Few things in life are free, including, it seems, your right to privacy, writes John Williams.
In recent years, consumers, academics, social commentators and politicians have become alarmed at the power of a very small number of Internet companies over the daily lives of almost everyone on the planet.
Frightened by the pervasive both unwarranted and undisclosed surveillance of our every online movement, and the resulting power that access to this data gives to commercial, political and criminal interests, regulators around the world have taken action. against these companies, notably Alphabet (which owns Google and YouTube) and Meta (which owns Facebook, Instagram and WhatsApp). These two companies of course own other companies, but these are the most worrying.
While Meta / Facebook CEO Mark Zuckerberg shrugs, deflects or denies any criticism, Alphabet has had a somewhat different reaction. More importantly, it has decided that in the near future it will no longer accept third-party cookies in Google Chrome, which is the world’s most popular web browser. Other web browsers, notably Firefox, have already taken this step.
For those of you who don’t know, every time you visit a web page (or use many mobile apps) your web browser or app may receive a request from the server to store information on your device. The original goal of this technology was to make it easier to navigate the web, so that users would not be prompted for the same information over and over again. However, this technology has been co-opted by the advertising industry (Alphabet and Meta derive well over 90% of their revenue from advertising) to uniquely identify individuals and record their online activity as much as possible. Alphabet, and others, have also expanded their monitoring offline, partnering with retailers and credit card companies, to further capture our business and our preferences, tastes, opinions, etc.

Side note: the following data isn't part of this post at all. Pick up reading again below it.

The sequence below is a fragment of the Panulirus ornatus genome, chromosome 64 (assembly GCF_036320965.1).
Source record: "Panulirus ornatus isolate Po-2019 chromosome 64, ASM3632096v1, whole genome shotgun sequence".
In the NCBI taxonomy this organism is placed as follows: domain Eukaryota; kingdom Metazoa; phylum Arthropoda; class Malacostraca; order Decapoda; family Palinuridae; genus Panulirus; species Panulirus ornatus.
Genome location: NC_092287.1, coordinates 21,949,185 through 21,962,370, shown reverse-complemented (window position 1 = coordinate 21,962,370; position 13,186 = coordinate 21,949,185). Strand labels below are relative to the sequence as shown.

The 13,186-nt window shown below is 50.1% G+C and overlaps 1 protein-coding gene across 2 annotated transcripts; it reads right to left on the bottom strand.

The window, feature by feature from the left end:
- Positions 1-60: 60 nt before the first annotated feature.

It was a godsend for marketers, who were sold by Alphabet and Meta who instead of paying for an ad that would interest almost no one and that no one would respond to (on the radio, TV or commercials of âBannerâ on websites), they would only show advertisements to people who were genuinely interested in the merchant’s product or service and were almost ready to buy. It sounds like a win-win: marketers waste less money (âI know half my ad budget is wasted, but I don’t know which half!â) And consumers are less bothered by ads. for things that don’t interest them. Nirvana? Dear reader, I leave it to you to assess how well this system has worked for you over the past decade. But that is all about to change. In the name of privacy, third-party cookies, and therefore laser targeting, end. Marketers and advertisers are in deep trouble; naming this event in the near future the “cookiepocalypse”. But it must be good for consumers: right?
Wrong. Well, it’s good if you value your privacy (Google and Meta still know your every move, but they won’t share your data with other companies anymore, at least that’s what they say). But if you’re annoyed with ads (who isn’t?), Your online experience is about to get more irritating.
Because companies can’t show you ads based on things you like, and search ads (ads that appear when you search for something on Google or Bing, among others) become less effective, the budget Advertising is now moving towards âcontextualâ advertising, that is to say on reports, YouTube videos, etc.
It’s a throwback to the bad old days of newspapers having more advertising than actual news, and TV channels having almost as much advertising as what we actually want to watch.
It’s getting worse. If it is true that online advertising based on monitoring at the individual level has resulted in less unnecessary ad spend, then if this goes away, the business costs will increase. And when that happens, who do you think will pay?
Additionally, advertisers are now using âbranded contentâ as opposed to ânative advertisingâ or âsponsored contentâ to further blur the lines between advertising and actual content.
Very little is free in life, including, of course, your right to privacy.
– John Williams is Senior Lecturer in the Marketing Department at the University of Otago.